Rosicki, Rosicki & Associates to Host Gala to Benefit Hunter’s Hope

Rosicki, Rosicki & Associates, P.C., will host its 10th annual fundraising gala on March 28, celebrating a decade of support for the Hunter’s Hope Foundation. The event, titled “Decade of Change,” will be held at the Hyatt Regency in Buffalo, New York. The evening will include various food stations, desserts, and tastings. Proceeds will benefit the Hunter’s Hope Foundation in its fight against Krabbe disease and other leukodystrophies.

Over the years, the Hunter’s Hope Gala has raised thousands of dollars for the foundation’s research and educational programs. The funds have supported the development of treatments and therapies and provided assistance with the financial, medical, and emotional needs of families affected by the illness. Recent donations have helped to increase newborn screening for leukodystrophies and expand research that could also contribute to an understanding of conditions such as stroke and multiple sclerosis.

The gala was founded by Tom and Cynthia Rosicki, who are partners with Rosicki, Rosicki & Associates. Each year, guests from the legal, judicial, and banking communities enjoy a catered meal, silent and Chinese auctions, and presentations about Hunter’s Hope. In 2013, organizers changed the gala’s format and location to provide guests with a firsthand look at where the groundbreaking research takes place. After a tour of the Hunter James Kelly Research Institute at the New York Center of Excellence in Bioinformatics and Life Sciences, guests were treated to a reception.

Jim and Jill Kelly, the founders of Hunter’s Hope, regularly attend the galas to support the fundraising effort and to speak to guests about the foundation’s work. In 2013, Jim Kelly praised Tom and Cynthia Rosicki for their commitment to the organization. He said, “Through their ongoing support, the Rosickis and their guests have had a major part in helping us build the Hunter James Kelly Research Institute.” The institute is named after the Kellys’ son, Hunter, who was diagnosed with Krabbe Leukodystrophy, a fatal nervous system disease.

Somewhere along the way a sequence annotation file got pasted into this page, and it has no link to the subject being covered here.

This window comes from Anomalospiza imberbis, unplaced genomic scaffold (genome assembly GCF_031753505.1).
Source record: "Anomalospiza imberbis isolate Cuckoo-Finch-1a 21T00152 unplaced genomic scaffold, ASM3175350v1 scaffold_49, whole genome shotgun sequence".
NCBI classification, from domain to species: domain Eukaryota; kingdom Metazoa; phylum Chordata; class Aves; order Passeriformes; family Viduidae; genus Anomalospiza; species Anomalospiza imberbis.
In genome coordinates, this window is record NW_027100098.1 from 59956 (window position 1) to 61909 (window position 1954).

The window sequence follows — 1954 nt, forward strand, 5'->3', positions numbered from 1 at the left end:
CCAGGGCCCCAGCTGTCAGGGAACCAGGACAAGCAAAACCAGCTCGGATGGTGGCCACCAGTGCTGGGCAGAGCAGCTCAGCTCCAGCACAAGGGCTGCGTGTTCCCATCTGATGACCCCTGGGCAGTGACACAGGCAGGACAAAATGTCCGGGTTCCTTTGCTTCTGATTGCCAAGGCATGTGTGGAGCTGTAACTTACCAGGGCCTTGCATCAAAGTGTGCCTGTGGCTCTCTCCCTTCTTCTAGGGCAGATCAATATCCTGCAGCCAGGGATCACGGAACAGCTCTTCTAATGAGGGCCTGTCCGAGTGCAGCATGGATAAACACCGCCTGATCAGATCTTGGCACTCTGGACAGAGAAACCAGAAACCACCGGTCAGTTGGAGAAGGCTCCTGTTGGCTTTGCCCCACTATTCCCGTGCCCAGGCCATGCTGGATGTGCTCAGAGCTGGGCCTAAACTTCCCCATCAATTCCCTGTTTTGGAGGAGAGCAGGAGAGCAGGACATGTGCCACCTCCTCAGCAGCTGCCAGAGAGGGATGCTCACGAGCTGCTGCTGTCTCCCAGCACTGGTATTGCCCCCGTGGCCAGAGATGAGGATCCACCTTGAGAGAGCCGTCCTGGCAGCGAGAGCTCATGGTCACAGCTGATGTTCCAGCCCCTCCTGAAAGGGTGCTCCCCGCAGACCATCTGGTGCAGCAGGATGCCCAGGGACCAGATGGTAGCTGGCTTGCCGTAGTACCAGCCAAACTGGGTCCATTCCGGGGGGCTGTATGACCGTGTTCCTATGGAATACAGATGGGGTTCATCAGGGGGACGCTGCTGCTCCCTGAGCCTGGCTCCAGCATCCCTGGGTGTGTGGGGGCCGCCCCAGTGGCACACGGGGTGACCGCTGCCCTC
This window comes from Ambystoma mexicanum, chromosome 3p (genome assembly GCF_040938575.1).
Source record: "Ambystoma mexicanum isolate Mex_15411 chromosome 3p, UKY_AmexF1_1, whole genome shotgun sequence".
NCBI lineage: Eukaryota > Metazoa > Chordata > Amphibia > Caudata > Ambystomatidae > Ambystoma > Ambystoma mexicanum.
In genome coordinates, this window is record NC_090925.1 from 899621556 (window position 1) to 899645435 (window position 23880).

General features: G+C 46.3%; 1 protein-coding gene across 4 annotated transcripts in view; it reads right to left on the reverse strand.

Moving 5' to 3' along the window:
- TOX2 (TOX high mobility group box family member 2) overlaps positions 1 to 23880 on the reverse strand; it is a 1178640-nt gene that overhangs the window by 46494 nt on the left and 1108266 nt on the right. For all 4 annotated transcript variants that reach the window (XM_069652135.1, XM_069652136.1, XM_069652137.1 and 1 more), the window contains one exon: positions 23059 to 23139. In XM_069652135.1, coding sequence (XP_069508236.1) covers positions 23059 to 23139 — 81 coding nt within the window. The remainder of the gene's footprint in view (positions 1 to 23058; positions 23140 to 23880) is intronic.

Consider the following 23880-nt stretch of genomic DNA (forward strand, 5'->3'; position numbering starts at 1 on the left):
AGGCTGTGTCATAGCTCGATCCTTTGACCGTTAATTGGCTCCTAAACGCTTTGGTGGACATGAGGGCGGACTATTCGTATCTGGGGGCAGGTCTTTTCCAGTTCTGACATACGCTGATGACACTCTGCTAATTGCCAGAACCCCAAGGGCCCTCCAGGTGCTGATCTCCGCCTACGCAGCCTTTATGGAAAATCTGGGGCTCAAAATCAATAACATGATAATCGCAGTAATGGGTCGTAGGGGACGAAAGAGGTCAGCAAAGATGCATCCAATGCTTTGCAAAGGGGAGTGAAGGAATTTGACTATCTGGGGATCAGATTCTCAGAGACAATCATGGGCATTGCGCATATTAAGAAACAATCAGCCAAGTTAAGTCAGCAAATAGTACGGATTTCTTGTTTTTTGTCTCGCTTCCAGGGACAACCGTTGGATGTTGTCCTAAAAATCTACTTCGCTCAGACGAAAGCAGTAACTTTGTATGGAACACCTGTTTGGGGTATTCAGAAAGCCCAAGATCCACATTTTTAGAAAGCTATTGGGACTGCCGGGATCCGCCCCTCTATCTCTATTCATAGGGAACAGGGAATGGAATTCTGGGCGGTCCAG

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[Meta: A study conducted by the Hunter James Kelly Research Institute could lead to a more accurate diagnosis of nervous system disorder.]

Research Findings Could Improve Diagnosis of Krabbe Disease

New findings from a study by the Hunter James Kelly Research Institute may help physicians to predict late-onset Krabbe disease, a rare degenerative disorder that affects the nervous system and provides more timely treatment. While symptoms usually begin appearing in infants, the disease can also manifest itself in teenagers and adults. By utilizing tools to more accurately predict when the symptoms of Krabbe disease could emerge, physicians can better determine when treatment should be administered. Cord blood transplantation, which is currently the only treatment for Krabbe disease, must be given before symptoms develop. Without treatment, Krabbe disease is generally fatal.

Research conducted by the Hunter James Kelly Research Institute has been made possible through supporters such as Rosicki, Rosicki & Associates, P.C., which is preparing to host its 10th Annual Hunter’s Hope Gala on March 28. The annual event, which will feature a dinner, presentations, and auctions, will be held at the Hyatt Regency in Buffalo, N.Y.

The study looked at the medical records of 64 patients registered with the Hunter’s Hope Krabbe World Wide Registry, including their MRI results. Three researchers at the Hunter James Kelly Research Institute found abnormalities in patients’ MRI results that could be tied to the age at which they began to exhibit symptoms.

According to Dr. Patricia Duffner, the author of the study and the founding director of the Hunter James Kelly Research Institute, the findings confirm age-related differences in the MRI scans, particularly as they relate to variations of the disease: adolescent/adult, late onset, and early infantile.

Duffner said that if the research and studies show that MRI abnormalities appear before the onset of symptoms, then the ability to predict late onset of the disease in newborn screenings will be possible.

The Hunter James Kelly Research Institute plans to build on this research in order to further investigate when MRI abnormalities appear in advance of the onset of symptoms. Researchers hope to one day be able to tell parents whose babies screen positive for Krabbe disease if their child is only a carrier of the gene mutation or if he or she will develop symptoms.

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